seasonless: bittersweet brownies with salted peanut butter frosting

The culinary traditions that follow the holidays are so predictable. And kind of crazy.

Christmas is the season for feasting. That I get and agree with. However, what follows confuses me. 

Eat yourself silly over the holidays, detox yourself to a "new you" in January and then get your sugar high on with February's Valentine's chocolate. 

Even though I like green juice as much as the next gal, I need more than juice in January. It's cold! There's snow! 

This is all to say, that there are some foods that I think shouldn't be bound to seasons. They make sense year round. Green juice is one of them (some times of year it makes more sense as a meal, other times only as a beverage, you know, a glass of juice). Brownies are another.

A good brownie recipe just doesn't go out of style. It is something that will always spark chocolate-covered smiles and attract complements.

So if you're celebrating Valentine's Day or not, make some brownies. There is never a wrong time. 

And if I think that brownies are generally a good idea, then I think that bittersweet brownies with salted peanut butter frosting are a very good idea. 
When I first came across this recipe on the Wednesday Chef I had barberry-fennel scones on my counter and bits and pieces of an Icelandic Christmas cake in my fridge. So the idea of baking brownies and adding them to the kitchen seemed both indulgent and irresponsible. So I did the next best thing: grocery shopping. I went and bought everything that I needed to make these brownies, so as soon as a bit of pantry real-estate became available I could start melting butter immediately. Which is exactly what I did.  

The recipe calls for unsweetened chocolate, which is a rarity in Germany. So Luisa uses 70% chocolate and reduces the amount of sugar. I did the same, except I used brown sugar instead of white.

If you use salted butter for the frosting, make sure you taste it before you add any salt. You can also use unsalted butter, which is what I did, and add flaky sea salt to taste, plus a bit more for sprinkling.

Bittersweet Brownies with Salted Peanut Butter Frosting

Adapted from 'Date Night In' via the Wednesday Chef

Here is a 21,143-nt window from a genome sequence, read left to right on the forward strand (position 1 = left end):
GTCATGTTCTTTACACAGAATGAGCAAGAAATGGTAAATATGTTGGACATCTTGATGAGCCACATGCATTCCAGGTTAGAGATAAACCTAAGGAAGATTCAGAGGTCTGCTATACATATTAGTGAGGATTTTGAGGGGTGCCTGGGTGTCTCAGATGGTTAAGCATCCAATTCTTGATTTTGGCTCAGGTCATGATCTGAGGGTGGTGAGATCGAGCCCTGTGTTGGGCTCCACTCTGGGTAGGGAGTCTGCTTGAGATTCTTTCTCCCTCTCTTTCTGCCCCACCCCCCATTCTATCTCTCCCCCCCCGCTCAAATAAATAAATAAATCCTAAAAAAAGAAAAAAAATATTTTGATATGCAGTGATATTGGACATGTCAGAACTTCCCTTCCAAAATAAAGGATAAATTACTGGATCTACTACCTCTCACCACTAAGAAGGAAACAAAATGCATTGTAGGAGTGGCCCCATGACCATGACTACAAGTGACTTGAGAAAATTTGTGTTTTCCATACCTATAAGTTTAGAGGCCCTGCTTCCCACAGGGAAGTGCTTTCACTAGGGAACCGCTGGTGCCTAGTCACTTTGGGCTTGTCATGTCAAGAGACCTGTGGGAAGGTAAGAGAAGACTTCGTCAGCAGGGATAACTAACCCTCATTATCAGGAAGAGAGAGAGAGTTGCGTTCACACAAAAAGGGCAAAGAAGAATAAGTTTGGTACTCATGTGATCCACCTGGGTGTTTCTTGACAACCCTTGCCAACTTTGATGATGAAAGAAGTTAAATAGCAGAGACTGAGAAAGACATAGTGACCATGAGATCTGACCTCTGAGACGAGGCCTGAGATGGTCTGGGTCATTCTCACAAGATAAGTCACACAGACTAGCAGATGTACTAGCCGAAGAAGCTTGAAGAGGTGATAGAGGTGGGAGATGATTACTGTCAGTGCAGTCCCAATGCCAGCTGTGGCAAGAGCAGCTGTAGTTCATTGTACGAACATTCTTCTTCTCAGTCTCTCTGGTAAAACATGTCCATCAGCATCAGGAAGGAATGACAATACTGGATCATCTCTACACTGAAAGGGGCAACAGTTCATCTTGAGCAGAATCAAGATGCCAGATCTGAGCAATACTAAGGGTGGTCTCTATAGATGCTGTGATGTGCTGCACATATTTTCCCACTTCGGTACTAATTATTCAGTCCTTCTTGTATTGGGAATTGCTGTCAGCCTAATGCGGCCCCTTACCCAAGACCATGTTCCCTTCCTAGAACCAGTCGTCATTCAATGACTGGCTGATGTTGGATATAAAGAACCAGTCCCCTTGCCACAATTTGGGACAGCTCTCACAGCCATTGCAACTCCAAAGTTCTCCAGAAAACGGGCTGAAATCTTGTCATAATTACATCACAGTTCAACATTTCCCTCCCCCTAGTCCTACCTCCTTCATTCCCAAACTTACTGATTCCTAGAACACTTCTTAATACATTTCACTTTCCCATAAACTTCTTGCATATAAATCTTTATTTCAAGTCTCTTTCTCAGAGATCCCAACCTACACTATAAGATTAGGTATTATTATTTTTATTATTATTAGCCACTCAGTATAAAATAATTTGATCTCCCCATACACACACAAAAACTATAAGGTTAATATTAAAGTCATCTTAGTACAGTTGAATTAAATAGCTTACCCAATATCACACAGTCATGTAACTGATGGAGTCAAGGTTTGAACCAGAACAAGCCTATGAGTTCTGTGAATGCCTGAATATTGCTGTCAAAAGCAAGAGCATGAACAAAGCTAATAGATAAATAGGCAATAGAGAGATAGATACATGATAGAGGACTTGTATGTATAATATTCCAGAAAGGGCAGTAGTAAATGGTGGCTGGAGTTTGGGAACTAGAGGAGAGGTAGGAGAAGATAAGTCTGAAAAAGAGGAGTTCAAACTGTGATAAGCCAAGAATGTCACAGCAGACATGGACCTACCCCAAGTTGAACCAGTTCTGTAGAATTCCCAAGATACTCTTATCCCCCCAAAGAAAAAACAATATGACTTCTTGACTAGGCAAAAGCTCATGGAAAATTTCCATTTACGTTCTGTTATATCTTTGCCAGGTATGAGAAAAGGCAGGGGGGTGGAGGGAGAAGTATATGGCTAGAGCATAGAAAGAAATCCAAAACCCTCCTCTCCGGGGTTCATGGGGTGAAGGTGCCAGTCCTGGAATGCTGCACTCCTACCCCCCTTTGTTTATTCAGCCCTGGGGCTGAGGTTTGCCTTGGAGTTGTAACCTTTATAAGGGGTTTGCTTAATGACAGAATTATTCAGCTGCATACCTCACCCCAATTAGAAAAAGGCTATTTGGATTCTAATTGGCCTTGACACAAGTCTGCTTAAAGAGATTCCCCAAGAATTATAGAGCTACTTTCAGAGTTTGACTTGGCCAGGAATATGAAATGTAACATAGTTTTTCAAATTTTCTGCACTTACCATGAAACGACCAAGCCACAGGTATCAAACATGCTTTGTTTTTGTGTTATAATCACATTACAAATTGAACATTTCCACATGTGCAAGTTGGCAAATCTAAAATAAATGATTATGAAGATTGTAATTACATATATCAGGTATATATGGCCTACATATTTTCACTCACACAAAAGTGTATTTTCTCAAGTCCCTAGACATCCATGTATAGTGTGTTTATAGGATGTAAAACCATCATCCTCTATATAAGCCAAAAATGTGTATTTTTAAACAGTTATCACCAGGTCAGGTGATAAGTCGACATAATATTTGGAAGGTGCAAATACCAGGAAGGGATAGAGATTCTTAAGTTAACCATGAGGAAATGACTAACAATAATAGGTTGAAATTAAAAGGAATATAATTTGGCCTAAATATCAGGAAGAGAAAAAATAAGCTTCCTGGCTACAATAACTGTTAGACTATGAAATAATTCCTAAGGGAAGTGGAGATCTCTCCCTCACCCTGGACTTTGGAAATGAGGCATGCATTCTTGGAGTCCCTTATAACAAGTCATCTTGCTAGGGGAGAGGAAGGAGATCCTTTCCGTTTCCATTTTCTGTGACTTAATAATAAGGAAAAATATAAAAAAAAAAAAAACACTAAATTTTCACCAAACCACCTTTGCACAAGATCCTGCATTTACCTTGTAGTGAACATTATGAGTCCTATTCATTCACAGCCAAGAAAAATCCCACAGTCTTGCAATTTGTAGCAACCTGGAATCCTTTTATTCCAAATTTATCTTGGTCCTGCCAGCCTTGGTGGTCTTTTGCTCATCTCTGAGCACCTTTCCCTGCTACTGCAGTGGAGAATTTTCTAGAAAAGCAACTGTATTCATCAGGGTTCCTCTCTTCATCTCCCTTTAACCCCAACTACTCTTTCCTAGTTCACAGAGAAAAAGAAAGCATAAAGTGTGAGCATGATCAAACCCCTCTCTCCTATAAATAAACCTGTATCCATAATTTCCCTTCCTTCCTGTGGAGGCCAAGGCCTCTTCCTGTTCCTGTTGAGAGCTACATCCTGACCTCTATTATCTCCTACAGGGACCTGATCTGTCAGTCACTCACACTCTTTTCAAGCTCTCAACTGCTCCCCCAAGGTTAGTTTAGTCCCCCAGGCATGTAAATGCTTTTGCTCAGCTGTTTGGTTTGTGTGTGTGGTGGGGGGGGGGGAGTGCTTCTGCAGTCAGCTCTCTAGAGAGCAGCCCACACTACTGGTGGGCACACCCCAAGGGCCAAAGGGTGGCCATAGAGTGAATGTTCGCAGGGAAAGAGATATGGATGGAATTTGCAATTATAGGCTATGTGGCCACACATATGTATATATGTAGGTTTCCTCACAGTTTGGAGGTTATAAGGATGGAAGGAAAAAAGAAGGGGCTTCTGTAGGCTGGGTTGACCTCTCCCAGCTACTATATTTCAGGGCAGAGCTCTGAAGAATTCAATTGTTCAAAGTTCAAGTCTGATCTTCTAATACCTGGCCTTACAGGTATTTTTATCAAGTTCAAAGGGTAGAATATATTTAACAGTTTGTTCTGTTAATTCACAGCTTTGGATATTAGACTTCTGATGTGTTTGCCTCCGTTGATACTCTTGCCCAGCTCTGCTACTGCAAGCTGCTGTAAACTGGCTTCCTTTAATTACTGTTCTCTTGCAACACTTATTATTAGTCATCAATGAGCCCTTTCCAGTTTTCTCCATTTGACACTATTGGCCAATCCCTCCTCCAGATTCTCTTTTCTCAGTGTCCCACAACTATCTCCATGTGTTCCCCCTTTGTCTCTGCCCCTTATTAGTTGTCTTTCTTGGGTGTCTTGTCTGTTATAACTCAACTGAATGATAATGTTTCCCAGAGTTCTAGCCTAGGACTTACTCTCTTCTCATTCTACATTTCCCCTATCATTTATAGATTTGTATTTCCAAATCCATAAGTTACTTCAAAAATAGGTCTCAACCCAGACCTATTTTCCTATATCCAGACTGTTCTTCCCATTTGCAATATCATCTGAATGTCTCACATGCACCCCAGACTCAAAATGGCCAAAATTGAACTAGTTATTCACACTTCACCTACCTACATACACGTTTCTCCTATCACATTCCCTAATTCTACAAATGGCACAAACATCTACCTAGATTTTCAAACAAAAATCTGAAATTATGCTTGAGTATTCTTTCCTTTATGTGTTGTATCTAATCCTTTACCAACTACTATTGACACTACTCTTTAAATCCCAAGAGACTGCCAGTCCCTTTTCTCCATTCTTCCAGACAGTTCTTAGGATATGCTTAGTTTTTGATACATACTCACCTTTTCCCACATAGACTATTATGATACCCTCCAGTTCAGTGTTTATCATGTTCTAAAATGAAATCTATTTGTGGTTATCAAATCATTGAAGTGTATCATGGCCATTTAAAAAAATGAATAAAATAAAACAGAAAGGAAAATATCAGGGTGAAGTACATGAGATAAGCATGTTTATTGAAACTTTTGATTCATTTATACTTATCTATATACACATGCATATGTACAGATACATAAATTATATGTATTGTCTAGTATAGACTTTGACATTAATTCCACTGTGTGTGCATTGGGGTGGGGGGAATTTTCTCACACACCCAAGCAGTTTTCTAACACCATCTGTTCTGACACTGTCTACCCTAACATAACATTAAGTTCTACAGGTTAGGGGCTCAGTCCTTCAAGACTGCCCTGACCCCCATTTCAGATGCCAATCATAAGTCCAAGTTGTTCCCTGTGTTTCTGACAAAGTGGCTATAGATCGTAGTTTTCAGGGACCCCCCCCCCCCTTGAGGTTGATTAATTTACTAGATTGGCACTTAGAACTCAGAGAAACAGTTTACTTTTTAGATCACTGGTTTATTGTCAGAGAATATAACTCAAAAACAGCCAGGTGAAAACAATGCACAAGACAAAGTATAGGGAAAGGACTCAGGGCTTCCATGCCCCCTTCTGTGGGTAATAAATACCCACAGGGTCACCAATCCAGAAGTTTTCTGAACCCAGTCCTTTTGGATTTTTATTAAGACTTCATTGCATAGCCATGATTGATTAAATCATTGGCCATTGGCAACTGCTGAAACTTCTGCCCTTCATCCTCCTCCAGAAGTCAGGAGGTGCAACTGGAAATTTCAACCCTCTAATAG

makes 16 square brownies 



3/4 cup (170 grams) unsalted butter, plus more for greasing the pan
3 ounces (90 grams) bittersweet chocolate (70%), chopped
3/4 cup plus 2 tablespoons (170 grams) unrefined, brown sugar (or granulated)
1 tbsp vanilla extract
3 eggs
1/2 teaspoon fine salt
1/2 cup (40 grams) cocoa powder
1/2 cup (70 grams) all-purpose flour 


6 tbsp (85 grams) salted butter (or add a generous pinch of salt, to taste, to unsalted butter), at room temperature
3/4 cup (100 grams) smooth peanut butter
1/3 cup (40 grams) confections' sugar
flaky sea salt for sprinkling 

Preheat the oven to 325 F / 160 C / gas mark 3. 

Grease an 8-inch square pan (or a rectangular pan with a similar size) with butter. Line the pan with a sheet of parchment paper, so that a couple of inches hang over the edge, and then grease the parchment paper with some butter too. 

Place the butter in a medium saucepan and melt over medium-high heat. Let the butter cook until the milk solids bubble up and then settle in the pan and caramelize. Cook until the milks solids are golden and the butter smells nutty, about 3-5 minutes. Remove the pan from the heat. 

While the butter browns, chop the chocolate and place in a heat-proof, medium bowl. Once the butter is ready, pour the hot butter over the chopped chocolate. Let stand for one minute to melt. and then whisk together. While the butter mixture is still warm, whisk in the sugar and vanilla extract. Stir in the eggs, one at a time, and salt until well blended. Sift in the cocoa powder and flour. Use a spatula to fold together the ingredients until just combined. 

Pour the batter into the parchment-lined pan and bake for 25 to 30 minutes, or until the edges are set. Don't over-bake! Remove from the oven and let cool completely.

For the frosting, use an electric mixer, or a whisk and a sporty hand, to whip together the butter, peanut butter and confectioners' sugar in a large bowl. Mix until well combined and the frosting has lightened in color. 

Frost the cooled brownies. Sprinkle with flaky sea salt, if you wish. Cut into squares and serve.